Dial up and tune into your body

By Colleen Parsons MSc., BSc., BPE, CSEP-CEP

Have you ever been around a child who has just consumed some candy on an empty stomach? What happens next?  I think that you don’t have to have children to know what happens. Within approximately an hour of consuming sugar, you are dealing with a melt-down.  If you have ever been around a baby just prior to feeding time, you know what happens then, too.  The child lets you know, loud and clear – what needs to occur.  If you think that adults are immune to these events, think again.  Hunger, and the rise and fall of blood sugar are hardly benign occurrences and certainly are not age specific.  To get a full picture, let’s tune into your body and cover the basics.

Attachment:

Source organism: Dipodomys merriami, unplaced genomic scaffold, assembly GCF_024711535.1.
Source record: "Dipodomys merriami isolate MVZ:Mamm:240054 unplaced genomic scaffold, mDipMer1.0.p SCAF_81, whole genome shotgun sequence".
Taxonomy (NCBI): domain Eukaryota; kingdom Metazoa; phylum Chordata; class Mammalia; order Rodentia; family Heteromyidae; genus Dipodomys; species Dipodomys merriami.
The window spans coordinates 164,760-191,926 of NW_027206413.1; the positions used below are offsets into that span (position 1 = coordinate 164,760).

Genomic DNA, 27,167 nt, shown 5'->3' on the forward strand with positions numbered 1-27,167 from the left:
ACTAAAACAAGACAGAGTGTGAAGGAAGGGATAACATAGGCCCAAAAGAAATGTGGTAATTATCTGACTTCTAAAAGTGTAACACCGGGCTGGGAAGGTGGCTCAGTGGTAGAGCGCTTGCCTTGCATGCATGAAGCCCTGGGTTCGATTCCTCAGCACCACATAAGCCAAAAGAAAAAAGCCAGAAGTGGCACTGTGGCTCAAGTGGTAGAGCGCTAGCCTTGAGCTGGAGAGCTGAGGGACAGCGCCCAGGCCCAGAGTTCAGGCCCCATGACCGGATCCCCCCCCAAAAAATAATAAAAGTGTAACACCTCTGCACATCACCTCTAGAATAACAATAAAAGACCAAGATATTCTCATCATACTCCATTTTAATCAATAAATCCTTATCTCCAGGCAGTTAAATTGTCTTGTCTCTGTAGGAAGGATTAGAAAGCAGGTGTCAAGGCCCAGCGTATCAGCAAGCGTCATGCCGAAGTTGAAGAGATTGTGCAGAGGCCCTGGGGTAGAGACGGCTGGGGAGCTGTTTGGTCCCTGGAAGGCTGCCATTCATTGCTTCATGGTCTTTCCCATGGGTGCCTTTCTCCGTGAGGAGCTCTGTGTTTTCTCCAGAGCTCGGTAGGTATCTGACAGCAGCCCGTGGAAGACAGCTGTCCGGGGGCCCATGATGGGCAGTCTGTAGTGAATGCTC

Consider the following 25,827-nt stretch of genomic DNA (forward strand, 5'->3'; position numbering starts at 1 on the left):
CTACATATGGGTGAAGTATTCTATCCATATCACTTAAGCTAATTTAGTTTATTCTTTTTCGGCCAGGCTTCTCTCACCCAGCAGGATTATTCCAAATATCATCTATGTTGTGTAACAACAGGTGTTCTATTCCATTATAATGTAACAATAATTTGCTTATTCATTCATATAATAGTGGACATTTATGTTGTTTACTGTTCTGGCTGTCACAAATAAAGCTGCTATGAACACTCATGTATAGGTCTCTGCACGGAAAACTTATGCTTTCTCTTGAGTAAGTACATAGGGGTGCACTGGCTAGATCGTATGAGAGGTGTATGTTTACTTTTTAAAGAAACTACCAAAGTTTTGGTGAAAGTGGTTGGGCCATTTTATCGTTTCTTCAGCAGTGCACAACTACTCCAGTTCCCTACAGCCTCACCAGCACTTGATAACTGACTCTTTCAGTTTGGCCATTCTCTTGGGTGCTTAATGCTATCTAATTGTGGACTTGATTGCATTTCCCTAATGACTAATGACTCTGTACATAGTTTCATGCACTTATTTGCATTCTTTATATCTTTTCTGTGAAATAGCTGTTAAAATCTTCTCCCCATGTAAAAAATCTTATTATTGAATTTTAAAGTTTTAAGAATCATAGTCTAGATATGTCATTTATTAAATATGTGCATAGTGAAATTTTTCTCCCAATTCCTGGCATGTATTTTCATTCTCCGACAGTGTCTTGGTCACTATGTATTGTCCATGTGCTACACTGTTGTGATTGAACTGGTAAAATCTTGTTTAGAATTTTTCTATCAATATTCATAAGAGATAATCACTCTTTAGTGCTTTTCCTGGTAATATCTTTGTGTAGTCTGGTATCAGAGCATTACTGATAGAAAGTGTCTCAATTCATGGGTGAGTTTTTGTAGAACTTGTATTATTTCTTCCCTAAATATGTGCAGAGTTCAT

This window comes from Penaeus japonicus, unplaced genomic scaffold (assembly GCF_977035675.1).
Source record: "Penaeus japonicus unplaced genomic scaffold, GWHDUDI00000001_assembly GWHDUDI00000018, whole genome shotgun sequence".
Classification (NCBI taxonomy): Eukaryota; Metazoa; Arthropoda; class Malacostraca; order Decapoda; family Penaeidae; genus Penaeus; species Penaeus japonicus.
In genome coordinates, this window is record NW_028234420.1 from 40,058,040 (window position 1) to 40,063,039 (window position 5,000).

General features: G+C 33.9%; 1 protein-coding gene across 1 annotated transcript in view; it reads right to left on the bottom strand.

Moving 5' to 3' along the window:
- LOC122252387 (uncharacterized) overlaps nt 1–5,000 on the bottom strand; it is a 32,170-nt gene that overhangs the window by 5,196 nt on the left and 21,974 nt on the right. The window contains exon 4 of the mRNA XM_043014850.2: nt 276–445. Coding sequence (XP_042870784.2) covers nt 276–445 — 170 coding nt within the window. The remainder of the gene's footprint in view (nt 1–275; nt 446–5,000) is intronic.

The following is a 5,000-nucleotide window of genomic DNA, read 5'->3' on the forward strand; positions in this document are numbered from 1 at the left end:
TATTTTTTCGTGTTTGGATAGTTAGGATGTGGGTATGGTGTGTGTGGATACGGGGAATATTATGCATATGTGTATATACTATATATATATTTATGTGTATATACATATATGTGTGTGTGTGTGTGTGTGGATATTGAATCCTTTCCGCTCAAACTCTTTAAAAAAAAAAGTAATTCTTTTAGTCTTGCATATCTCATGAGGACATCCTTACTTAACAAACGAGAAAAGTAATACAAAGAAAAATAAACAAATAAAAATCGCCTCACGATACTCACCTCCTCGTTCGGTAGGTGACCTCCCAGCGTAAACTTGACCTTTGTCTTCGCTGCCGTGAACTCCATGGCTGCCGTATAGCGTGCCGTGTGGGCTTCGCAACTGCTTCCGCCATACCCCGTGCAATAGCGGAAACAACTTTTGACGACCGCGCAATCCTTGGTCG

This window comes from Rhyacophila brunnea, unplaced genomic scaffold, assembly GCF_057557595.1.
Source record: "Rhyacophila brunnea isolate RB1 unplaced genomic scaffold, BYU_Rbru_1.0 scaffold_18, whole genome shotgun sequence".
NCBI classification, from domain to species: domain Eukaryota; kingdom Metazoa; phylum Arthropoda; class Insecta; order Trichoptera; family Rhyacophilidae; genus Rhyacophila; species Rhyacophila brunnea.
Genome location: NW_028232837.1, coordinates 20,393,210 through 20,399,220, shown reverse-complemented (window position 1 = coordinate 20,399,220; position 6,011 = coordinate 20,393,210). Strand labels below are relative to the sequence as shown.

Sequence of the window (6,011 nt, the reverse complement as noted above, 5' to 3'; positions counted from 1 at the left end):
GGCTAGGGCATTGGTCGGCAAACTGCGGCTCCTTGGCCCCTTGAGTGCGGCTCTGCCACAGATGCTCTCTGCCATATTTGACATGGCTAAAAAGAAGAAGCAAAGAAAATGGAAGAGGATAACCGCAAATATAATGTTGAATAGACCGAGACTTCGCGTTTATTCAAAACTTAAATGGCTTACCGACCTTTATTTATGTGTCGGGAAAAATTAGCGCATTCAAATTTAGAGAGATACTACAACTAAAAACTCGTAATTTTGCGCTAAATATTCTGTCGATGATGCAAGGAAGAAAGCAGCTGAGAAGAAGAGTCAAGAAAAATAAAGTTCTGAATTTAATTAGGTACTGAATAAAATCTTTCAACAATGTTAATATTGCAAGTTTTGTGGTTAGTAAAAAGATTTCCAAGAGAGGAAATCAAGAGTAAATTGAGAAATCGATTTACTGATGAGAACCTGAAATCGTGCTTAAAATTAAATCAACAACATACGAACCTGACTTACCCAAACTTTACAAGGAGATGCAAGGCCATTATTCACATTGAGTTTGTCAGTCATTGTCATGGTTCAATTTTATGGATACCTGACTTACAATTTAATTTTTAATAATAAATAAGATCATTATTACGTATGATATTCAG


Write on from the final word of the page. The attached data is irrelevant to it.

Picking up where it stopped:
When we consume food we consume all manners of nutrients including: carbohydrate, protein, fat, alcohol, vitamins, minerals, antioxidants, and phytochemicals.  For now, we will focus on those that provide us with energy (kilocalories), and leave the rest for another time.

Carbohydrates offer a relatively immediate source of energy for the body and are necessary to feed the brain (it can only use carbohydrates) and the working muscles.  They are digested fairly quickly and produce a rise in blood sugar.  The more whole grain the carbohydrate is, the slower the release of sugar into the blood stream.  The simpler or more processed the carbohydrate, the faster the release of carbohydrate into the blood.